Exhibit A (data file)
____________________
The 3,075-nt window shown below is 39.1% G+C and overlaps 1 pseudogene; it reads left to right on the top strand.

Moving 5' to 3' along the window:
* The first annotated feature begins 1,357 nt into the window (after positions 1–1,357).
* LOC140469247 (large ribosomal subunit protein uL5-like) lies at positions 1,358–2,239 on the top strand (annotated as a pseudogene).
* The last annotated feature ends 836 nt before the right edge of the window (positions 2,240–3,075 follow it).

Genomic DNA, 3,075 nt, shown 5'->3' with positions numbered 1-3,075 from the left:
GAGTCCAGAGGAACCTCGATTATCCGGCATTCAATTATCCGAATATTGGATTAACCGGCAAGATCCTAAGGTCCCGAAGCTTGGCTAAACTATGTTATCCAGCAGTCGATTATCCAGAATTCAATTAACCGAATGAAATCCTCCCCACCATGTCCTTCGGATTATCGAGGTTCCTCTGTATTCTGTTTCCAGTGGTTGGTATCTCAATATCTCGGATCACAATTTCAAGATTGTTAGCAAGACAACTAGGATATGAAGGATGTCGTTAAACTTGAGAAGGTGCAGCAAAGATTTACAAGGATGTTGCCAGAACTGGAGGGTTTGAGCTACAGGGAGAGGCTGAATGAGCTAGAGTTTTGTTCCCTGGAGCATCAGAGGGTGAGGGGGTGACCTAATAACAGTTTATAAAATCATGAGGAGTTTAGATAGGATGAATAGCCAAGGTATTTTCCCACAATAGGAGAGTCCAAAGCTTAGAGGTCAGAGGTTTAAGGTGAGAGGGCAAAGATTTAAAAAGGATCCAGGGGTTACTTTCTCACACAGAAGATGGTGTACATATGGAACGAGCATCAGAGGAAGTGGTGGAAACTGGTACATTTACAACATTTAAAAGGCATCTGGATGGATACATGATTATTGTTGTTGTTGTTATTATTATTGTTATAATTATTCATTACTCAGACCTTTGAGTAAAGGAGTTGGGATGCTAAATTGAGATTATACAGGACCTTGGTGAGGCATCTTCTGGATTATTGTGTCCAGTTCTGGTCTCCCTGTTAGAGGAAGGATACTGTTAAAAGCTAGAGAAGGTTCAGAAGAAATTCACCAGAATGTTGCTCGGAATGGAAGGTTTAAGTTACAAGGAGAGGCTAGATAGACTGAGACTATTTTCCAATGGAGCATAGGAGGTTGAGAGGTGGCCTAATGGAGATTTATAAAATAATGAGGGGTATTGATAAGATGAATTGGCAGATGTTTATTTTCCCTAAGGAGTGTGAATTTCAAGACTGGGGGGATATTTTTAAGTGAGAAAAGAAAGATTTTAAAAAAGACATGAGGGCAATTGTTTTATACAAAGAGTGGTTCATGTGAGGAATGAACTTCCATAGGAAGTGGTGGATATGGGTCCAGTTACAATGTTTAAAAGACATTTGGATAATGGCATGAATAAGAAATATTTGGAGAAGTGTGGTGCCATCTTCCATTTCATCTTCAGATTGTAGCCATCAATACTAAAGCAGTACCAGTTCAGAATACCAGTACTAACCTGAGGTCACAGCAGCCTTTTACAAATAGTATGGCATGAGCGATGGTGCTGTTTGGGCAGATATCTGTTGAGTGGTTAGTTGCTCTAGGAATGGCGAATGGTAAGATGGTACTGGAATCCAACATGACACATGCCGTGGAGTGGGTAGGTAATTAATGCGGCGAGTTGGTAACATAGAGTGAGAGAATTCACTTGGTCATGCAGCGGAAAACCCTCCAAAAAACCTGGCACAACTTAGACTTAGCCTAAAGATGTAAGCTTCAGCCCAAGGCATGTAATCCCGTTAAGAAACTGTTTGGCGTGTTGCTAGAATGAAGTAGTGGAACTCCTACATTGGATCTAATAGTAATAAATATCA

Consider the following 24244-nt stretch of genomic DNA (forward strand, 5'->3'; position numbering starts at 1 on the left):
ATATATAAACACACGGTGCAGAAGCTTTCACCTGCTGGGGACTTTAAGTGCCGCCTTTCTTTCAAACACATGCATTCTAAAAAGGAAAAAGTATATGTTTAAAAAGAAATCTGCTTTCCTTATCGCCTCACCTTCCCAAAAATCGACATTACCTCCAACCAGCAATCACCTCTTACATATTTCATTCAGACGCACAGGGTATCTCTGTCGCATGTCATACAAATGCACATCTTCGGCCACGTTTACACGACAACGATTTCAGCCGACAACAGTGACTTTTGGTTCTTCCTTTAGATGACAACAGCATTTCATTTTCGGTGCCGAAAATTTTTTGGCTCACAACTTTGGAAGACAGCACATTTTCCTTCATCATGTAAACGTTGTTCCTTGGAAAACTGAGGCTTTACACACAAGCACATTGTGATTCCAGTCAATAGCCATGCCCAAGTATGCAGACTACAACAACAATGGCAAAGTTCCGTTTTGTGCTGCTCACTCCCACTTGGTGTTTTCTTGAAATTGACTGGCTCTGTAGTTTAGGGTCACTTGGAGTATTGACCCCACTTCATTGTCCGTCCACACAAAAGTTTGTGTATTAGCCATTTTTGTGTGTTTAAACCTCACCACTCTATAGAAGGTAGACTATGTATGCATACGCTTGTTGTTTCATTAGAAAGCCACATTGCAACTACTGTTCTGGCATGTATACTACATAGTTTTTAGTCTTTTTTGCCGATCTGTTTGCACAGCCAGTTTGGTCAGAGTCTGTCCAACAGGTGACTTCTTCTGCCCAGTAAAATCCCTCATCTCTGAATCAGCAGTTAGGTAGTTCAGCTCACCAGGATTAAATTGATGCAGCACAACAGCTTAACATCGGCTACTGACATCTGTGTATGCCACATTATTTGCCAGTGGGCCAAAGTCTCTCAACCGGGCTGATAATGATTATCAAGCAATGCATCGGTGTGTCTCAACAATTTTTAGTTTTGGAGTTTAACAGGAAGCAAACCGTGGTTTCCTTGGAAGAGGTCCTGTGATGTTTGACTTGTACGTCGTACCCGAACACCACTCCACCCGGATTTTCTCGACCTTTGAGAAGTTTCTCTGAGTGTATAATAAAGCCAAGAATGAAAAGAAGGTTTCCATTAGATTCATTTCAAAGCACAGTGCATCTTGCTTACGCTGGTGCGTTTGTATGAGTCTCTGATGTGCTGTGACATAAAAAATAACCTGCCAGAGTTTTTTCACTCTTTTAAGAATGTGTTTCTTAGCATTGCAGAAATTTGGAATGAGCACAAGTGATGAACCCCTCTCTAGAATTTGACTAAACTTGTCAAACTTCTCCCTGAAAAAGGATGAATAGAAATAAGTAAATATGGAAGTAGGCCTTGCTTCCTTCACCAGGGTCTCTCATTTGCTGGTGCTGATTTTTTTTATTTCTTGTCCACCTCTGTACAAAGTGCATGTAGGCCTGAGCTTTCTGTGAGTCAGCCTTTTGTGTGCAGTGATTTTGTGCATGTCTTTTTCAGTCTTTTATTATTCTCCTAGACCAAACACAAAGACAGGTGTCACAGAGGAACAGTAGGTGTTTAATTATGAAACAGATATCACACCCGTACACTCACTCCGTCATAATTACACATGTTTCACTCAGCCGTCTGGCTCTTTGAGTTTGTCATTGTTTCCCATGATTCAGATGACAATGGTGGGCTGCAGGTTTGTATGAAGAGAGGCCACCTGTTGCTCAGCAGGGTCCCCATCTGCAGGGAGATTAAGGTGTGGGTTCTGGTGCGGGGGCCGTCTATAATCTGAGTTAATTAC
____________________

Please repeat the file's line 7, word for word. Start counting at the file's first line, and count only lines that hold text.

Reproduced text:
GAGTCCAGAGGAACCTCGATTATCCGGCATTCAATTATCCGAATATTGGATTAACCGGCAAGATCCTAAGGTCCCGAAGCTTGGCTAAACTATGTTATCCAGCAGTCGATTATCCAGAATTCAATTAACCGAATGAAATCCTCCCCACCATGTCCTTCGGATTATCGAGGTTCCTCTGTATTCTGTTTCCAGTGGTTGGTATCTCAATATCTCGGATCACAATTTCAAGATTGTTAGCAAGACAACTAGGATATGAAGGATGTCGTTAAACTTGAGAAGGTGCAGCAAAGATTTACAAGGATGTTGCCAGAACTGGAGGGTTTGAGCTACAGGGAGAGGCTGAATGAGCTAGAGTTTTGTTCCCTGGAGCATCAGAGGGTGAGGGGGTGACCTAATAACAGTTTATAAAATCATGAGGAGTTTAGATAGGATGAATAGCCAAGGTATTTTCCCACAATAGGAGAGTCCAAAGCTTAGAGGTCAGAGGTTTAAGGTGAGAGGGCAAAGATTTAAAAAGGATCCAGGGGTTACTTTCTCACACAGAAGATGGTGTACATATGGAACGAGCATCAGAGGAAGTGGTGGAAACTGGTACATTTACAACATTTAAAAGGCATCTGGATGGATACATGATTATTGTTGTTGTTGTTATTATTATTGTTATAATTATTCATTACTCAGACCTTTGAGTAAAGGAGTTGGGATGCTAAATTGAGATTATACAGGACCTTGGTGAGGCATCTTCTGGATTATTGTGTCCAGTTCTGGTCTCCCTGTTAGAGGAAGGATACTGTTAAAAGCTAGAGAAGGTTCAGAAGAAATTCACCAGAATGTTGCTCGGAATGGAAGGTTTAAGTTACAAGGAGAGGCTAGATAGACTGAGACTATTTTCCAATGGAGCATAGGAGGTTGAGAGGTGGCCTAATGGAGATTTATAAAATAATGAGGGGTATTGATAAGATGAATTGGCAGATGTTTATTTTCCCTAAGGAGTGTGAATTTCAAGACTGGGGGGATATTTTTAAGTGAGAAAAGAAAGATTTTAAAAAAGACATGAGGGCAATTGTTTTATACAAAGAGTGGTTCATGTGAGGAATGAACTTCCATAGGAAGTGGTGGATATGGGTCCAGTTACAATGTTTAAAAGACATTTGGATAATGGCATGAATAAGAAATATTTGGAGAAGTGTGGTGCCATCTTCCATTTCATCTTCAGATTGTAGCCATCAATACTAAAGCAGTACCAGTTCAGAATACCAGTACTAACCTGAGGTCACAGCAGCCTTTTACAAATAGTATGGCATGAGCGATGGTGCTGTTTGGGCAGATATCTGTTGAGTGGTTAGTTGCTCTAGGAATGGCGAATGGTAAGATGGTACTGGAATCCAACATGACACATGCCGTGGAGTGGGTAGGTAATTAATGCGGCGAGTTGGTAACATAGAGTGAGAGAATTCACTTGGTCATGCAGCGGAAAACCCTCCAAAAAACCTGGCACAACTTAGACTTAGCCTAAAGATGTAAGCTTCAGCCCAAGGCATGTAATCCCGTTAAGAAACTGTTTGGCGTGTTGCTAGAATGAAGTAGTGGAACTCCTACATTGGATCTAATAGTAATAAATATCA